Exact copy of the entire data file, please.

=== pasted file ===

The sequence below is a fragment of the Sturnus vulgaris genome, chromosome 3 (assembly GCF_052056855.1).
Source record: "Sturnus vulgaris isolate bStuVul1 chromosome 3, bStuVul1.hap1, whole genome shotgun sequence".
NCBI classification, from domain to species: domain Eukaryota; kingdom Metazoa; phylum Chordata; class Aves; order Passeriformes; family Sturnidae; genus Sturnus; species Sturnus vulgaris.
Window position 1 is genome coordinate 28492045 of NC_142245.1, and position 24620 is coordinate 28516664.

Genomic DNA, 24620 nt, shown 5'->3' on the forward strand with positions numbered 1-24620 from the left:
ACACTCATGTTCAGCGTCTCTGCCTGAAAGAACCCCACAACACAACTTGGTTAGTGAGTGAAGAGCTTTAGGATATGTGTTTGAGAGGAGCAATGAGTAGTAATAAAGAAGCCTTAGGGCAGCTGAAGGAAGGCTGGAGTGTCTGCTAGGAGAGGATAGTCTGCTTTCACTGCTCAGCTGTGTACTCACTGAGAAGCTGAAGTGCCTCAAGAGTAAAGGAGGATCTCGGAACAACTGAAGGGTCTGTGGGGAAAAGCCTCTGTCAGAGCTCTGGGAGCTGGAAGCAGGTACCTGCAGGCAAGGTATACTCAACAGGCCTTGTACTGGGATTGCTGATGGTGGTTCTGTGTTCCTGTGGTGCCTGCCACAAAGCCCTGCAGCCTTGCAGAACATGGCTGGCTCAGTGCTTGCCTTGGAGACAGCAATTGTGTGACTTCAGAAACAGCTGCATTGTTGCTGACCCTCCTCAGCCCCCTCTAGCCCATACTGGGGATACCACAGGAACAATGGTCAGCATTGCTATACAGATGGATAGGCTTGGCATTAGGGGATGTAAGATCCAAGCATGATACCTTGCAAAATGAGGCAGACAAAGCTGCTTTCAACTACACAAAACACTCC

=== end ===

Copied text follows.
The sequence below is a fragment of the Sturnus vulgaris genome, chromosome 3 (assembly GCF_052056855.1).
Source record: "Sturnus vulgaris isolate bStuVul1 chromosome 3, bStuVul1.hap1, whole genome shotgun sequence".
NCBI classification, from domain to species: domain Eukaryota; kingdom Metazoa; phylum Chordata; class Aves; order Passeriformes; family Sturnidae; genus Sturnus; species Sturnus vulgaris.
Window position 1 is genome coordinate 28492045 of NC_142245.1, and position 24620 is coordinate 28516664.

Genomic DNA, 24620 nt, shown 5'->3' on the forward strand with positions numbered 1-24620 from the left:
ACACTCATGTTCAGCGTCTCTGCCTGAAAGAACCCCACAACACAACTTGGTTAGTGAGTGAAGAGCTTTAGGATATGTGTTTGAGAGGAGCAATGAGTAGTAATAAAGAAGCCTTAGGGCAGCTGAAGGAAGGCTGGAGTGTCTGCTAGGAGAGGATAGTCTGCTTTCACTGCTCAGCTGTGTACTCACTGAGAAGCTGAAGTGCCTCAAGAGTAAAGGAGGATCTCGGAACAACTGAAGGGTCTGTGGGGAAAAGCCTCTGTCAGAGCTCTGGGAGCTGGAAGCAGGTACCTGCAGGCAAGGTATACTCAACAGGCCTTGTACTGGGATTGCTGATGGTGGTTCTGTGTTCCTGTGGTGCCTGCCACAAAGCCCTGCAGCCTTGCAGAACATGGCTGGCTCAGTGCTTGCCTTGGAGACAGCAATTGTGTGACTTCAGAAACAGCTGCATTGTTGCTGACCCTCCTCAGCCCCCTCTAGCCCATACTGGGGATACCACAGGAACAATGGTCAGCATTGCTATACAGATGGATAGGCTTGGCATTAGGGGATGTAAGATCCAAGCATGATACCTTGCAAAATGAGGCAGACAAAGCTGCTTTCAACTACACAAAACACTCC